The dog isn’t looking, I’m going for his basket…

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*Chickens poo. A lot. And you need to get to know it.

Those who know me know I’m not a fan of toilet humour. But seriously, chickens poo so much, and over the last year I’ve found poo is a great indicator of chicken health. The list of normal is SO long – and there are many great websites out there which document many different types for you to compare against. I’ve got to know the girls’ bowel habits – a sentence I didn’t expect to write. You can tell so much from their poo – if they’re sick, if their crop is emptying properly, if they’re stressed. I do a daily inspection and clean-up of their area, and I remember having a small heart attack the first time I discovered bright blue poo. It turns out they’d eaten some red cabbage. So yes, poo.

*Good house-keeping is everything.

This sort of links in with the amount of poo, but I can’t stress enough how important cleanliness is to maintain good health. Their litter tray and coop gets cleaned every morning. Food and water holders are sanitised weekly. Everything has a deep weekly clean in which the whole area is sanitised, and then a monthly clean where we dig out the run and add fresh wood shavings (we use dust-free horse bedding as it composts quickly). To keep clean and prevent mites etc, the girls need to enjoy a dust bath. But despite your best efforts, things will get muddy and the girls will constantly try to drink out of a dirty puddle rather than a clean water-holder – but I try my best.

Yes we like this food, many thanks.

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*Chickens like to talk.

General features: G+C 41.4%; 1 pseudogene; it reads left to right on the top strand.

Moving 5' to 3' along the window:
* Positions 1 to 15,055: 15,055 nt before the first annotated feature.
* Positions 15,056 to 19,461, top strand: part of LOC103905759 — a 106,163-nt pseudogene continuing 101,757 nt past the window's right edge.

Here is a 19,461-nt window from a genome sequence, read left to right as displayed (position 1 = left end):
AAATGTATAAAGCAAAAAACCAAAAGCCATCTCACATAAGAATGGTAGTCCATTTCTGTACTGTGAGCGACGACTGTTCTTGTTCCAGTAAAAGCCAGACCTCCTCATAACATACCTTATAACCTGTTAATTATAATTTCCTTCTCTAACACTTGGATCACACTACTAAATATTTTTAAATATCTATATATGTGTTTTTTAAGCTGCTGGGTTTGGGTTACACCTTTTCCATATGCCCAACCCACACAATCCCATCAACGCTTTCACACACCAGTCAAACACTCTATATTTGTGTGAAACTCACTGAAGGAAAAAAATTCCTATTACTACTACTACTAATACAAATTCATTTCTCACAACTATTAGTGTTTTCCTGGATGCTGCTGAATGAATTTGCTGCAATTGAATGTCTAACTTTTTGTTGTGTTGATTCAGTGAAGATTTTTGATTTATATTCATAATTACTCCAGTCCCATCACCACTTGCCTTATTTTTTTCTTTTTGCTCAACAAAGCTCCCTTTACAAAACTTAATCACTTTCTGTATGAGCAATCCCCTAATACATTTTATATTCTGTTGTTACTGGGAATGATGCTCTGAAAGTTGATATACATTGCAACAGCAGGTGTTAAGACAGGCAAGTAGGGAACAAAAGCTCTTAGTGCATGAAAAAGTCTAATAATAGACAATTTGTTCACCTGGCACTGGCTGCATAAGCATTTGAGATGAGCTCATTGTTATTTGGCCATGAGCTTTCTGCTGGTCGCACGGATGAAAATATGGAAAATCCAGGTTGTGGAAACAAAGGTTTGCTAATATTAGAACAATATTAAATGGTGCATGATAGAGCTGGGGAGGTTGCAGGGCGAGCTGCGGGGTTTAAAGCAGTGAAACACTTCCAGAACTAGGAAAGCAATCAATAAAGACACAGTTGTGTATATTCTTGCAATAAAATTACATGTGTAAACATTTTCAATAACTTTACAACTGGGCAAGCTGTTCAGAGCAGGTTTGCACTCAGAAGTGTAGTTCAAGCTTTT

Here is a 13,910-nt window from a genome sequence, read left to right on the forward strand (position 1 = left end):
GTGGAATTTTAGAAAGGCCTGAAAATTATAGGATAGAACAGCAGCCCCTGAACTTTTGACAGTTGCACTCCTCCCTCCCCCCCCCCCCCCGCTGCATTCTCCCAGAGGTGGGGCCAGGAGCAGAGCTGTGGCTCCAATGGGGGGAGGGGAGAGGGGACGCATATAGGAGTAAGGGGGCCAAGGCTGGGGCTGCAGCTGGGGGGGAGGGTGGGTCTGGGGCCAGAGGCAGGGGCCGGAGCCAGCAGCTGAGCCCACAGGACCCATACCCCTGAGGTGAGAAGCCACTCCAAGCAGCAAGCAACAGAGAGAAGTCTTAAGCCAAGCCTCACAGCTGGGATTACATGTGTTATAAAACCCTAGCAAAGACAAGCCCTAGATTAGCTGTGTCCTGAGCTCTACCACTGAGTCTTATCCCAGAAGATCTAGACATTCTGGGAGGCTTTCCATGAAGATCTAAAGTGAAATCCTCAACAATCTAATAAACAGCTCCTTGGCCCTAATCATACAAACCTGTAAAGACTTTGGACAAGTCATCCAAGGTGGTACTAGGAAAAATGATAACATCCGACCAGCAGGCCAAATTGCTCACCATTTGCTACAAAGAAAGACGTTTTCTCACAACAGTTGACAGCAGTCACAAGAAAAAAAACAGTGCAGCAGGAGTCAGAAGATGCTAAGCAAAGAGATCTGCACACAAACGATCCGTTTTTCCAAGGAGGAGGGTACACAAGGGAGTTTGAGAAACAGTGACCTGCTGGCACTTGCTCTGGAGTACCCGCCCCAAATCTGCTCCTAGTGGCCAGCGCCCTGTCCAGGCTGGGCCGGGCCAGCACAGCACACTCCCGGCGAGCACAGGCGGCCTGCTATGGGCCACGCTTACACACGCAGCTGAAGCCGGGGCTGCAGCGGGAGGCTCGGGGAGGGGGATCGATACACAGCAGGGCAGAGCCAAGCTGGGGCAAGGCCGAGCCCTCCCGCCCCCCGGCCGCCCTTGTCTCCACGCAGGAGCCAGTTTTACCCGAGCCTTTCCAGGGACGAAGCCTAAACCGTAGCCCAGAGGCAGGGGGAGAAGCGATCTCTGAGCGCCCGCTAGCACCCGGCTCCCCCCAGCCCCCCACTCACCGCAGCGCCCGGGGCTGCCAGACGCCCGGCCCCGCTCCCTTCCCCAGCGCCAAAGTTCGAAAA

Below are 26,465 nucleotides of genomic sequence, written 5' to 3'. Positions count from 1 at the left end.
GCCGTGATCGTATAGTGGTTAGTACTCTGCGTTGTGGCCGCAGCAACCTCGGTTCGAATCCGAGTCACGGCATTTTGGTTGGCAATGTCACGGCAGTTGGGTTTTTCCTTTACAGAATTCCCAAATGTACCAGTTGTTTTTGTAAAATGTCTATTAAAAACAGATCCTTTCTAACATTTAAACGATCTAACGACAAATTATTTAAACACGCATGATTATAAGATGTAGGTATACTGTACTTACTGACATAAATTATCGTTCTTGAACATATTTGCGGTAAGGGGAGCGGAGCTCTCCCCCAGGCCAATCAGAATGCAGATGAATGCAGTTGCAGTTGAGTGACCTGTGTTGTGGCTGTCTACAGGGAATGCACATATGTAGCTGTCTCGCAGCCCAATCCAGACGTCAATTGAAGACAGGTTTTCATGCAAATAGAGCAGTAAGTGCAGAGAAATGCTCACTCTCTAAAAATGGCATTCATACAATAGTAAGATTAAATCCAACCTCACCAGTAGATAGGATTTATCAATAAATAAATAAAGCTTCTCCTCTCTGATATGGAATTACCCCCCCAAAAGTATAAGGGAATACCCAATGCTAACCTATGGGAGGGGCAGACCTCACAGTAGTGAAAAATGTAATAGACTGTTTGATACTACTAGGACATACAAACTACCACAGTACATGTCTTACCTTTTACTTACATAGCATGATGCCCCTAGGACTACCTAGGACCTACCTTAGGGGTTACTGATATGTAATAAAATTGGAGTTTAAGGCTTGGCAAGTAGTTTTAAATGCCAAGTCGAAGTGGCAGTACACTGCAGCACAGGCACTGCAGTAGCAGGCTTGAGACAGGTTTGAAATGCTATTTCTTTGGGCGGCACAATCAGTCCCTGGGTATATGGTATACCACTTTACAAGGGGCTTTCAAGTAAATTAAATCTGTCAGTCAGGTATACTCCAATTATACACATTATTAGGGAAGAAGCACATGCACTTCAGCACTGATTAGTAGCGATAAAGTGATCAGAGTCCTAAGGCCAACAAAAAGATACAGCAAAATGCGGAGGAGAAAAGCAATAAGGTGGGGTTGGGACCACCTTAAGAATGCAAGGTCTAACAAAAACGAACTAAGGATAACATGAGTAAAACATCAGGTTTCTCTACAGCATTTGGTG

Every morning Ginger sings the most beautiful egg song. It can be heard by houses around, which is lovely, unless it’s summer and 7am and everyone has their windows open. I give the neighbours eggs and they really like the girls, so thankfully it’s not a problem! But I wasn’t prepared for the range of vocal abilities the girls would display. Their shrieks of excitement, their warning sounds (bird above, bird above!), their happy chitter chatter. It’s such a delight, and I find myself slowly learning basic chicken.

*Get a good vet before you need one.

This goes for all animals, but chickens are no different. I’ve spoken to people whose vets know nothing about hens – so join a forum and find your nearest avian vet. I’ve had people say ‘it’s just a chicken, you can’t take it to the vet’. My response is generally, screw you. I’d never let my dog suffer, so I have no intentions of letting my chickens suffer either.

*Become friends with your neighbours.

I have an amazing neighbour. I look after her quail and she looks after my chickens. We can both still go on weekends away and holidays and know the girls are receiving excellent poultry daycare.

*You’ll always want to give them more space. Extend their run just that little bit more. Rescue another perhaps?

This might sound a bit stupid, especially as they spent the first part of their lives in cramped conditions – but to flourish they need as much space as you can give them, because otherwise they get bored and feather-peck or fight. We have three hens, with a three-metre run attached, which they go into at dusk and dawn. From what I’d researched this was ample space – but in reality they always want more! The majority of their time is spent in an area which is roughly 25 metres squared, meaning it’s easier to keep everything clean and there’s always a new insect to chase. I was shocked the first time the hens were fighting to establish the pecking order – they can be vicious little gits. You should probably be prepared for that too.

CJ’s feather transformation was so rewarding.

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*Be prepared for that extra broccoli to fall into your trolley.